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I'm sure cloning isn't the Microsoft approved method, but will it actually give issues in the real world? Sysprepped images take additional time to set up and deploy (Setup is configuring your computer for first use....). The documentation on sysprep states how it genericises certain attributes of the installation which cloning doesn't do. In a domain environment I'm sure cloning causes a trust issue with the machine that was cloned, but once you rejoin the domain under your new name everything is fine.

I've deployed cloned machines before and had no apparent issues with them. Just wondering if this is "bad" or not

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What method are you using exactly? Some methods work some methods don't. – Ramhound Apr 14 '14 at 11:35
one to one copy of the drive (using DD or something similar). It "works" as in everything seems to be working, but cloning a drive isn't proper (MS wants you to sysprep). Just wondering if there will be issues down the line possibly. – yyyyuuu444 Apr 14 '14 at 11:40
If you simply clone the drive its unlikely Windows will even boot if the hardware is different. – Ramhound Apr 14 '14 at 11:46
The hardware is standardized. It does boot. I've been doing it and everything works. I'm just worried about issues on the domain. By the way even in dissimilar hardware Windows often times just boots up in low res mode and finds the drivers it needs. – yyyyuuu444 Apr 14 '14 at 11:49
If its working whats the question exactly? I always use either software to load an image of a drive on different hardware which supports this and prepares the installation itself or use Sysprep to do it. – Ramhound Apr 14 '14 at 12:01

I would recommend against it.

Here's why: Different pc's can have different hardware. Even if you buy an HP machine with type xxxxx, and you buy the same HP with the same type a half year later, chances are that the hardware in the pc is not exactly the same as the one you bought before.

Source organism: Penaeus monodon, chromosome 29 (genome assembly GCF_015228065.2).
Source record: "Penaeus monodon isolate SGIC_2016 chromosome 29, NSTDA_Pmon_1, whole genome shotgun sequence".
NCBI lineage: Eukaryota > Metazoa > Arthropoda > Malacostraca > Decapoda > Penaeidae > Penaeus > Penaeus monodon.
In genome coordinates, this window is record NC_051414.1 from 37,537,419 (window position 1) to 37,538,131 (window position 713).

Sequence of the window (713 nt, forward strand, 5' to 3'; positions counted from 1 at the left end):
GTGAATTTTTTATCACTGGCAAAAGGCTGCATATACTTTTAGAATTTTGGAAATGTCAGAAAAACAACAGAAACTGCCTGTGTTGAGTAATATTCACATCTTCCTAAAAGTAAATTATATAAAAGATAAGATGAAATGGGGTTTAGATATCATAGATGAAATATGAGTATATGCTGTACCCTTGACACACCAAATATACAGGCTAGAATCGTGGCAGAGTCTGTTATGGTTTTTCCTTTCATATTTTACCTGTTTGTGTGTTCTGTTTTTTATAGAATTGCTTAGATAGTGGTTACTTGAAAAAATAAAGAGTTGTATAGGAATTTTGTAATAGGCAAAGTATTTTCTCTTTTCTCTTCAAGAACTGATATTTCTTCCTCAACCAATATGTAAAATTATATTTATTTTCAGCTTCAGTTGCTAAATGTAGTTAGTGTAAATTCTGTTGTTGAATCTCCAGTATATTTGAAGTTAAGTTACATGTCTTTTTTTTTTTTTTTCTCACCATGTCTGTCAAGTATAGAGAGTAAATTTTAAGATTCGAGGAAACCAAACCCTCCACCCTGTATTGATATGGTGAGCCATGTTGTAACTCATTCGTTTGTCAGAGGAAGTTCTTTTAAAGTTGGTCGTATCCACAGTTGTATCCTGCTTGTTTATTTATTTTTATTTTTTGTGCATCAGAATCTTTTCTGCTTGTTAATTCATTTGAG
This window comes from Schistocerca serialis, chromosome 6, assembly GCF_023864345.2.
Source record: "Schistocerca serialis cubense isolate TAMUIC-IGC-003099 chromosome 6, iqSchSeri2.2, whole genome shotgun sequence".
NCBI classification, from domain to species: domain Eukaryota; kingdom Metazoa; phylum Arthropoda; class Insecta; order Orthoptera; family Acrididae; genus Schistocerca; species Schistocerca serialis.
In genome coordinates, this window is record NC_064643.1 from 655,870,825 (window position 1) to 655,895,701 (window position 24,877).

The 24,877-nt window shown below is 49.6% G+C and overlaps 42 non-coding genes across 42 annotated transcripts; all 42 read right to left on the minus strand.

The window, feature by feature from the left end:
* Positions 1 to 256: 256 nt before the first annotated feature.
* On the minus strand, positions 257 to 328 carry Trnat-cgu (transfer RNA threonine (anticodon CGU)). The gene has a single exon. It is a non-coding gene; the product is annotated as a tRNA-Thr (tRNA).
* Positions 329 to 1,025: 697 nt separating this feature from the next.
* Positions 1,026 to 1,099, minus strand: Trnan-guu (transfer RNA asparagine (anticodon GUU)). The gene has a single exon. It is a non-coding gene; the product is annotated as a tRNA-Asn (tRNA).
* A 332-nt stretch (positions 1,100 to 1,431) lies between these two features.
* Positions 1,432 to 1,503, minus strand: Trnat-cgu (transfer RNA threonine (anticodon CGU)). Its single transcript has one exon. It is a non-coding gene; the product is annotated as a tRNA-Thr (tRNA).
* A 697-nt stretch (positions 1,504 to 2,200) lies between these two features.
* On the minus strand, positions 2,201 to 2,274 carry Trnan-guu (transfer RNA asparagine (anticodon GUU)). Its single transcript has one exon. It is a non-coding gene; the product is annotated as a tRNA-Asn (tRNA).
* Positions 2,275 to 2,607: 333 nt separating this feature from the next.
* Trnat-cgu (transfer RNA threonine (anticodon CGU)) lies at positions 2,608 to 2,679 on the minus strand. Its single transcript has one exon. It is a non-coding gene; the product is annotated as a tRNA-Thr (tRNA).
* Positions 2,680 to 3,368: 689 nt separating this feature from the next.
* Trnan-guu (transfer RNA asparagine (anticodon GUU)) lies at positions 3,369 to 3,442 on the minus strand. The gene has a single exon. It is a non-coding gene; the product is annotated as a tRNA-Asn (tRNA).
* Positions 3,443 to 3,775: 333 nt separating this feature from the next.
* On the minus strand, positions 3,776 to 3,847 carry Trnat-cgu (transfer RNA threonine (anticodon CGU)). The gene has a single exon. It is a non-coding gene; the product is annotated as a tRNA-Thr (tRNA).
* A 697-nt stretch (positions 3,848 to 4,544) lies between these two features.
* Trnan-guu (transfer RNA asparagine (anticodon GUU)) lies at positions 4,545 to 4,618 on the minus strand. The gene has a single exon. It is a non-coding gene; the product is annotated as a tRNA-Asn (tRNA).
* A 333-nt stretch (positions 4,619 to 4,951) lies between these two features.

Cloning will work obviously but the pc will have additional hardware installed during first boot, so effectively you are polluting the system.

Furthermore, cloning will make an exact copy of the machine, including serial number and pc name. Only if you have a volume licenced serial with such windows version is it allowed to do this, otherwise its illegal and may cause windows to suddenly stop on a windows update because the serial in use is not accepted.

You are far better off making a windows install cd/dvd that is preconfigured with what you want to be installed, which settings should be on and additional programs that needs to be installed. And this may actually be quicker than deploying an image.

Cloning should only be done if you are going to replace a HDD and that HDD will end up in the same machine.

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Yeah, it is volume licensed. I was more worried about licensing and domain issues than H\W issues. I've thoroughly tested my clones and all the drivers properly install by the end of everything. It's regular practice here if a machine dies we take the HDD and toss it in a new box (which would run into the same issues h\w wise as cloning) and it all works. Thanks though. – yyyyuuu444 Apr 14 '14 at 12:55
The bad thing is, that even though tests seem to indicate that the drives work, it are the drivers that are redundant that can interfere with existing drivers which can slow down the pc or cause weird BSoD problems. – LPChip Apr 14 '14 at 13:18

There are no issues cloning the drive after running sysprep. The reason you need sysprep is because in domains the computer id is used to keep track of computers. You can't have two with the same id.

Windows can handle different hardwares. The problem might be due to applications that are hardware bound like lenovo batteri applikation. it wont work with a hp computer. If it was a problem no one would have been able to upgrade their computers.

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